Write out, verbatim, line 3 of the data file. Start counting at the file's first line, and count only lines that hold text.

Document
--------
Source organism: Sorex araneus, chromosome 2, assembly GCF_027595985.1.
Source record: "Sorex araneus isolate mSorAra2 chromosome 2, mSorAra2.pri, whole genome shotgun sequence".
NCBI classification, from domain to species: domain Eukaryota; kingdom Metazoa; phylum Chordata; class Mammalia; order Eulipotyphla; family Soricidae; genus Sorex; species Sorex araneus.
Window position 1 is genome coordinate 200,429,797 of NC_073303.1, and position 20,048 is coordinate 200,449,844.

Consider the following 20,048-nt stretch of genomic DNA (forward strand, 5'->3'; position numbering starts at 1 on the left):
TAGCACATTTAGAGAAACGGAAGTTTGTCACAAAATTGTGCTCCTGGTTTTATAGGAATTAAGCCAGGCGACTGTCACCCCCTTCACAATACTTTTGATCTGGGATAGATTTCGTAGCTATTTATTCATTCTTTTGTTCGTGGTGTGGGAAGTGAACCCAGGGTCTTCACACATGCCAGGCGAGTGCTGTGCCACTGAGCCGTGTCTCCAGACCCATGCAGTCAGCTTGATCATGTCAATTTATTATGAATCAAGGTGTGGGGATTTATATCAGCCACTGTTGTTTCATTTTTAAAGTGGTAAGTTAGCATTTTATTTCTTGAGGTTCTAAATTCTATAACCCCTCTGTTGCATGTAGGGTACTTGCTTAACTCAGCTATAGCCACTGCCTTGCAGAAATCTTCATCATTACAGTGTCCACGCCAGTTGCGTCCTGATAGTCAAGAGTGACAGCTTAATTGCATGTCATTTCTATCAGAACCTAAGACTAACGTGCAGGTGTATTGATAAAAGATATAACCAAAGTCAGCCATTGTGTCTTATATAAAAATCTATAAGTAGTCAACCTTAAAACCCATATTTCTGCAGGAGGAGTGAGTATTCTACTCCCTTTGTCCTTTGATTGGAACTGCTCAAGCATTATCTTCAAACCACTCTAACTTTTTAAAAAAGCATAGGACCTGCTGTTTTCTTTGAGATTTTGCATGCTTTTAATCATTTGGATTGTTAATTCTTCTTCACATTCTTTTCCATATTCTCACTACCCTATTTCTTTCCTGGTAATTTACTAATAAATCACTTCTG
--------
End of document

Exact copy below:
NCBI classification, from domain to species: domain Eukaryota; kingdom Metazoa; phylum Chordata; class Mammalia; order Eulipotyphla; family Soricidae; genus Sorex; species Sorex araneus.